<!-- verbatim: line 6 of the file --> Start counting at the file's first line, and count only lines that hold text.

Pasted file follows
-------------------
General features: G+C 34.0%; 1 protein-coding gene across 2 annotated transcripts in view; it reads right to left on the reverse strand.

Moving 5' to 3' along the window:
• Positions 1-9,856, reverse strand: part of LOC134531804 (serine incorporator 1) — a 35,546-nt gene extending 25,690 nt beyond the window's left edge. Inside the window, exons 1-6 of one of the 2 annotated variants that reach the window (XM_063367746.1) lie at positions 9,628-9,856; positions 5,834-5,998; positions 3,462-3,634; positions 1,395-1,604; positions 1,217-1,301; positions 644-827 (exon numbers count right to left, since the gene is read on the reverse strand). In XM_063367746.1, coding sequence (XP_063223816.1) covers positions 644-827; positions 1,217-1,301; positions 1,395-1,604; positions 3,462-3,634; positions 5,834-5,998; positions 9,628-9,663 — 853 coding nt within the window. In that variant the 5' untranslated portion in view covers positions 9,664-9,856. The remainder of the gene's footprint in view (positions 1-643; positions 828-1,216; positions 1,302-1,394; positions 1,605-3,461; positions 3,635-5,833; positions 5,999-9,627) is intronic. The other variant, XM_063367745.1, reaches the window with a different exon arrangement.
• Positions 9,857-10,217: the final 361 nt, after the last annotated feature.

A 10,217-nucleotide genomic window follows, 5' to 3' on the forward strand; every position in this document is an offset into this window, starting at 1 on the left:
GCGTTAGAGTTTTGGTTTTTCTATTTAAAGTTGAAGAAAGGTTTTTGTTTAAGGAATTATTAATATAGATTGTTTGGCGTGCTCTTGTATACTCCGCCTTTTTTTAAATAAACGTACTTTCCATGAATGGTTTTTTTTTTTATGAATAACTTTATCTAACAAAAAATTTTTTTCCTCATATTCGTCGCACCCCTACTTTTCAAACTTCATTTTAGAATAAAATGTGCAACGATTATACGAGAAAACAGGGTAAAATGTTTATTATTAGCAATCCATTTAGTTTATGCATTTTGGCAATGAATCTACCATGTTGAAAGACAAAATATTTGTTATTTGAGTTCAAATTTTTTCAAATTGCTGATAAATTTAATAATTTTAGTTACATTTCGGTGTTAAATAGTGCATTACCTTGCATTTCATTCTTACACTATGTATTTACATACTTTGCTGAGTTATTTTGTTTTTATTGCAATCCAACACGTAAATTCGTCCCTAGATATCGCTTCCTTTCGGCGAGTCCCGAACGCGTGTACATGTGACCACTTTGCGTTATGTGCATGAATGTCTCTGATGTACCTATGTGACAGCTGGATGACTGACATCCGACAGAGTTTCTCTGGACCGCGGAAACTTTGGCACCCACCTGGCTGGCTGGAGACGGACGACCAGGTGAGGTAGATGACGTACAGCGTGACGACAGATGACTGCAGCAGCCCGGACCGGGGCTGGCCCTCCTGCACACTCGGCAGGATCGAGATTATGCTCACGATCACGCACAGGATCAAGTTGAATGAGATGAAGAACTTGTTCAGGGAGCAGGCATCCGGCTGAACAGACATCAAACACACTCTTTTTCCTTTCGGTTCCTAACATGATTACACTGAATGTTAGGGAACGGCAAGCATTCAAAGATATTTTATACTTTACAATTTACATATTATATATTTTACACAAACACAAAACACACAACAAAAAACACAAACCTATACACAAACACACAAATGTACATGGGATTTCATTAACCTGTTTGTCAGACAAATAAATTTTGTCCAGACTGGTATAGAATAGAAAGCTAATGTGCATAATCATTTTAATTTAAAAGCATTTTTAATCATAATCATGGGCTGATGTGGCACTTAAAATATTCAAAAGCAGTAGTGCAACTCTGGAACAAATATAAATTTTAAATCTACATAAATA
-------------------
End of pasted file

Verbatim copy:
GCGTTAGAGTTTTGGTTTTTCTATTTAAAGTTGAAGAAAGGTTTTTGTTTAAGGAATTATTAATATAGATTGTTTGGCGTGCTCTTGTATACTCCGCCTTTTTTTAAATAAACGTACTTTCCATGAATGGTTTTTTTTTTTATGAATAACTTTATCTAACAAAAAATTTTTTTCCTCATATTCGTCGCACCCCTACTTTTCAAACTTCATTTTAGAATAAAATGTGCAACGATTATACGAGAAAACAGGGTAAAATGTTTATTATTAGCAATCCATTTAGTTTATGCATTTTGGCAATGAATCTACCATGTTGAAAGACAAAATATTTGTTATTTGAGTTCAAATTTTTTCAAATTGCTGATAAATTTAATAATTTTAGTTACATTTCGGTGTTAAATAGTGCATTACCTTGCATTTCATTCTTACACTATGTATTTACATACTTTGCTGAGTTATTTTGTTTTTATTGCAATCCAACACGTAAATTCGTCCCTAGATATCGCTTCCTTTCGGCGAGTCCCGAACGCGTGTACATGTGACCACTTTGCGTTATGTGCATGAATGTCTCTGATGTACCTATGTGACAGCTGGATGACTGACATCCGACAGAGTTTCTCTGGACCGCGGAAACTTTGGCACCCACCTGGCTGGCTGGAGACGGACGACCAGGTGAGGTAGATGACGTACAGCGTGACGACAGATGACTGCAGCAGCCCGGACCGGGGCTGGCCCTCCTGCACACTCGGCAGGATCGAGATTATGCTCACGATCACGCACAGGATCAAGTTGAATGAGATGAAGAACTTGTTCAGGGAGCAGGCATCCGGCTGAACAGACATCAAACACACTCTTTTTCCTTTCGGTTCCTAACATGATTACACTGAATGTTAGGGAACGGCAAGCATTCAAAGATATTTTATACTTTACAATTTACATATTATATATTTTACACAAACACAAAACACACAACAAAAAACACAAACCTATACACAAACACACAAATGTACATGGGATTTCATTAACCTGTTTGTCAGACAAATAAATTTTGTCCAGACTGGTATAGAATAGAAAGCTAATGTGCATAATCATTTTAATTTAAAAGCATTTTTAATCATAATCATGGGCTGATGTGGCACTTAAAATATTCAAAAGCAGTAGTGCAACTCTGGAACAAATATAAATTTTAAATCTACATAAATA